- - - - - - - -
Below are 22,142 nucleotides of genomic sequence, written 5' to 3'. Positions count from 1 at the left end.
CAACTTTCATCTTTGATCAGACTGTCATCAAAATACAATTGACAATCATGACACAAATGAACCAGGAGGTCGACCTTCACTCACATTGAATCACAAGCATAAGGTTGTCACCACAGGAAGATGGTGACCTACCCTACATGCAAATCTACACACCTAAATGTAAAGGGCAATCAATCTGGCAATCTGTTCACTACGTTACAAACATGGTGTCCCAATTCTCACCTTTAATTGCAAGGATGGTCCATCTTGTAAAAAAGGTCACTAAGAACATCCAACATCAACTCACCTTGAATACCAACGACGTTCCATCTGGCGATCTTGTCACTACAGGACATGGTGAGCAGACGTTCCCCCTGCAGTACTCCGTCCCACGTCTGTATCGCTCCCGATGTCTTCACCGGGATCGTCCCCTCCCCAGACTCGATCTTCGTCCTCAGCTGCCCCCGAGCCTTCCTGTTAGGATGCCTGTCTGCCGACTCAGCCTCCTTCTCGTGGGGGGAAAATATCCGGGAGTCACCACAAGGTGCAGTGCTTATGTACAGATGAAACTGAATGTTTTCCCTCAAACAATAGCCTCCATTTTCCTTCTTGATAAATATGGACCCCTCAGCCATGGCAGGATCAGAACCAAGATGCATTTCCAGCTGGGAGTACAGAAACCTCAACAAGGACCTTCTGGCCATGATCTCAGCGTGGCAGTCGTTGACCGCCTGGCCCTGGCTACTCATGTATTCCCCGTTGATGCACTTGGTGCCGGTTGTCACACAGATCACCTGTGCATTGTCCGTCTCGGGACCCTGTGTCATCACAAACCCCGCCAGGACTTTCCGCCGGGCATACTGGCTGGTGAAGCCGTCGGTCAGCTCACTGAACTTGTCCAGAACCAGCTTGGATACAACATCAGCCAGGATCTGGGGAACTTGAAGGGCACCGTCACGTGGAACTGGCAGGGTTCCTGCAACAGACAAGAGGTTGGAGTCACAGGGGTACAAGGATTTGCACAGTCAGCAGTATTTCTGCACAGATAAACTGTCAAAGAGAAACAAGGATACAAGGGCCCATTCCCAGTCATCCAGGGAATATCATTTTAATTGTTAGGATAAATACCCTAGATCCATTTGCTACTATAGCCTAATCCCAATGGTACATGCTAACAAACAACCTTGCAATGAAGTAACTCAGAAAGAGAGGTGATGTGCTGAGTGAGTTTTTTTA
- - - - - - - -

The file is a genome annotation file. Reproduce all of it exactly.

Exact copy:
Below are 22,142 nucleotides of genomic sequence, written 5' to 3'. Positions count from 1 at the left end.
CAACTTTCATCTTTGATCAGACTGTCATCAAAATACAATTGACAATCATGACACAAATGAACCAGGAGGTCGACCTTCACTCACATTGAATCACAAGCATAAGGTTGTCACCACAGGAAGATGGTGACCTACCCTACATGCAAATCTACACACCTAAATGTAAAGGGCAATCAATCTGGCAATCTGTTCACTACGTTACAAACATGGTGTCCCAATTCTCACCTTTAATTGCAAGGATGGTCCATCTTGTAAAAAAGGTCACTAAGAACATCCAACATCAACTCACCTTGAATACCAACGACGTTCCATCTGGCGATCTTGTCACTACAGGACATGGTGAGCAGACGTTCCCCCTGCAGTACTCCGTCCCACGTCTGTATCGCTCCCGATGTCTTCACCGGGATCGTCCCCTCCCCAGACTCGATCTTCGTCCTCAGCTGCCCCCGAGCCTTCCTGTTAGGATGCCTGTCTGCCGACTCAGCCTCCTTCTCGTGGGGGGAAAATATCCGGGAGTCACCACAAGGTGCAGTGCTTATGTACAGATGAAACTGAATGTTTTCCCTCAAACAATAGCCTCCATTTTCCTTCTTGATAAATATGGACCCCTCAGCCATGGCAGGATCAGAACCAAGATGCATTTCCAGCTGGGAGTACAGAAACCTCAACAAGGACCTTCTGGCCATGATCTCAGCGTGGCAGTCGTTGACCGCCTGGCCCTGGCTACTCATGTATTCCCCGTTGATGCACTTGGTGCCGGTTGTCACACAGATCACCTGTGCATTGTCCGTCTCGGGACCCTGTGTCATCACAAACCCCGCCAGGACTTTCCGCCGGGCATACTGGCTGGTGAAGCCGTCGGTCAGCTCACTGAACTTGTCCAGAACCAGCTTGGATACAACATCAGCCAGGATCTGGGGAACTTGAAGGGCACCGTCACGTGGAACTGGCAGGGTTCCTGCAACAGACAAGAGGTTGGAGTCACAGGGGTACAAGGATTTGCACAGTCAGCAGTATTTCTGCACAGATAAACTGTCAAAGAGAAACAAGGATACAAGGGCCCATTCCCAGTCATCCAGGGAATATCATTTTAATTGTTAGGATAAATACCCTAGATCCATTTGCTACTATAGCCTAATCCCAATGGTACATGCTAACAAACAACCTTGCAATGAAGTAACTCAGAAAGAGAGGTGATGTGCTGAGTGAGTTTTTTTA